Wednesday, November 7, 2012

"The Hunley" with Armand Assante and Donald Sutherland (1999)

When Sue and I moved to North Carolina in 1998, plans for raising the CSS Hunley were already underway. The submarine had been located and marked; all that was left was to raise her; which required both great planning and funding. Both were secured and the Hunley was raised and reconstructed over something like a 5 year period. It was a fascinating process, involving many people; among them author Clive Cussler, who helped finance the effort to raise the sunken vessel.

The movie, which came out in the midst of the real life drama, was one I skipped at the time, opting for the newspaper articles and films on TV to tell me the story of the CSS Hunley, the first sub-surface vessel to successfully sink a surface vessel. Though it ended in disaster, it marked a new era in warfare, and raised the question of just what is moral, or not, in wartime.
But the real meat of this film lies in the performances by Armand Assante, as the beleaguered Lt. Dixon, who must get his vision operable by a certain date for the equally beleaguered General Beauregard, played with style by Donald Sutherland. His haste will be Lt. Dixon’s undoing as he sets out with a crew of nine; some from as far away as Ireland; to do the impossible. The men know that he has lost a crew previously while testing the vessel, but elect to take on the risk for a cause which they believe is  on the verge of dying, but worth dying for. To die with that era seems fitting to them.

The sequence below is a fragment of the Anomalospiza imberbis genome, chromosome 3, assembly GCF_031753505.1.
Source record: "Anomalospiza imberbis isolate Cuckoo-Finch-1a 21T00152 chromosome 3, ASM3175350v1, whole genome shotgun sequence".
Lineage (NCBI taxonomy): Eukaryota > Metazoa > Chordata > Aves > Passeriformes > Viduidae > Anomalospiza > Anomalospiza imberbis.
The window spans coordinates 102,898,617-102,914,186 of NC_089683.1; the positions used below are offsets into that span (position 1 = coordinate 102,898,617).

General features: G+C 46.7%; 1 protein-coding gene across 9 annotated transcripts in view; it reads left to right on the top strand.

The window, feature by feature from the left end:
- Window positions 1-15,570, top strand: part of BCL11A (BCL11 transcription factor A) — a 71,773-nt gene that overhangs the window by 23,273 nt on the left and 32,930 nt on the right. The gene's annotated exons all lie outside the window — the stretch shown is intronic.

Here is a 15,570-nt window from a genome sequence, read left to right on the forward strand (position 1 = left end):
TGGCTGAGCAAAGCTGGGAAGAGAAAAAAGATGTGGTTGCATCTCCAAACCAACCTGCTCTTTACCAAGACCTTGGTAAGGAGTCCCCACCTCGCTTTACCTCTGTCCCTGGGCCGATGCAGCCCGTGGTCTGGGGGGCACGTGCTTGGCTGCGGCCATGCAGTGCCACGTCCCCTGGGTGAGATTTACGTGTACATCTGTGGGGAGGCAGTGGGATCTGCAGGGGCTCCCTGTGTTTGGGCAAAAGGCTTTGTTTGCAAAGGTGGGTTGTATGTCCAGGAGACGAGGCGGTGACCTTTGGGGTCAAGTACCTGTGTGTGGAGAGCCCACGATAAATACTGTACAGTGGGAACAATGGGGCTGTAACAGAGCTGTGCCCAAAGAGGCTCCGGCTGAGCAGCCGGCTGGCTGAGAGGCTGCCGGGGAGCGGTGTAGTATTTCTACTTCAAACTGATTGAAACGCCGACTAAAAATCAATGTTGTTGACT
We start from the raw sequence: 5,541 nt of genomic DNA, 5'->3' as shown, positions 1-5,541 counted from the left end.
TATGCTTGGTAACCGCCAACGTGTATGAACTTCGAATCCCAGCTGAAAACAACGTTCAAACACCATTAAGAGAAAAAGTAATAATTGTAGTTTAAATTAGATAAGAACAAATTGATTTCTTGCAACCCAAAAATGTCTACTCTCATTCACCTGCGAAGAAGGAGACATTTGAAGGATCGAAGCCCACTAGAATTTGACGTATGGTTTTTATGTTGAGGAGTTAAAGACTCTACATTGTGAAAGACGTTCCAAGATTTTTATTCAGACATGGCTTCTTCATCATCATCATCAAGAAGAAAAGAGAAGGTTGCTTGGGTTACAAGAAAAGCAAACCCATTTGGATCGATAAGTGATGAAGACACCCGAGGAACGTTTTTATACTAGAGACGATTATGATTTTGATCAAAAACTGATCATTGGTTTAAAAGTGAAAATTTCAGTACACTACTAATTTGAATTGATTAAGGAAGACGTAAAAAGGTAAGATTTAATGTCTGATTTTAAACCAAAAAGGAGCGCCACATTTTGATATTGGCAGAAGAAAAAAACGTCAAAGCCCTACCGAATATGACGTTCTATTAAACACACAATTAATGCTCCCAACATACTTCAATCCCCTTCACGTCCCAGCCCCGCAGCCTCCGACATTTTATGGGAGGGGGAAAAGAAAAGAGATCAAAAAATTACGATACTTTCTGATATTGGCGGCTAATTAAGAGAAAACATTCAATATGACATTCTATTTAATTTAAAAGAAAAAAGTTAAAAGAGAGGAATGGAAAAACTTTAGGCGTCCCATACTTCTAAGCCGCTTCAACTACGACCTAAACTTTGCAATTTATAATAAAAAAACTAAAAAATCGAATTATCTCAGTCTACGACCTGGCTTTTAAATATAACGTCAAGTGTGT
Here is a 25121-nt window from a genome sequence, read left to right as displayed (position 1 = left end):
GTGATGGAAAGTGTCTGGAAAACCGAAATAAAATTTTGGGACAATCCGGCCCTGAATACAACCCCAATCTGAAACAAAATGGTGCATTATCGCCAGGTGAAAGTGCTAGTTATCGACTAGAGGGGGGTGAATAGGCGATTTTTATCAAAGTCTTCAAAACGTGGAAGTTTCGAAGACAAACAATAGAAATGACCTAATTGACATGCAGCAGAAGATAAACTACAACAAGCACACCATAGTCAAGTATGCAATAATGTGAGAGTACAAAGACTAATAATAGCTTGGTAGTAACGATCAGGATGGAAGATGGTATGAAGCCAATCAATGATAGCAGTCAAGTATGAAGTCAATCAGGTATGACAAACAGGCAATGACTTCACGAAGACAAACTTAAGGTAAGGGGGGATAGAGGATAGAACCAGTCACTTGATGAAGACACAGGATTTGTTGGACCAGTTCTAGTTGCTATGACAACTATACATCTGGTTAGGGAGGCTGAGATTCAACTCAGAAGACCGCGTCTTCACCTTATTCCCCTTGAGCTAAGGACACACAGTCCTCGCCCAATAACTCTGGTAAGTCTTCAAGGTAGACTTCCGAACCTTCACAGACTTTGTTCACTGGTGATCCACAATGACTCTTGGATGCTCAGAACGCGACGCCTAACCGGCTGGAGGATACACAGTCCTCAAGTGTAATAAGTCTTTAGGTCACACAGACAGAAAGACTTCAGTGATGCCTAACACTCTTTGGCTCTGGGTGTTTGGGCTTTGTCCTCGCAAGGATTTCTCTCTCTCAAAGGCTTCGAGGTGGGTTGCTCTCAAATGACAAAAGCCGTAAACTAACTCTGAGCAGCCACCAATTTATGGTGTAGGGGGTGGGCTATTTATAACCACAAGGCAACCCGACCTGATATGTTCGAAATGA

Very terse writing, and equally compelling performances by both Armand Assante and Donald Sutherland, make the script by  John Gray, of his story, which was co-written with John Fasano, come to life. Directed by Mr. Gray, he had the films structure clearly in mind prior to filming it, and so it has a feeling of continuity often lacking in other docu-dramas. Great story, if you have never heard about the Hunley, this film is a great place to get started.

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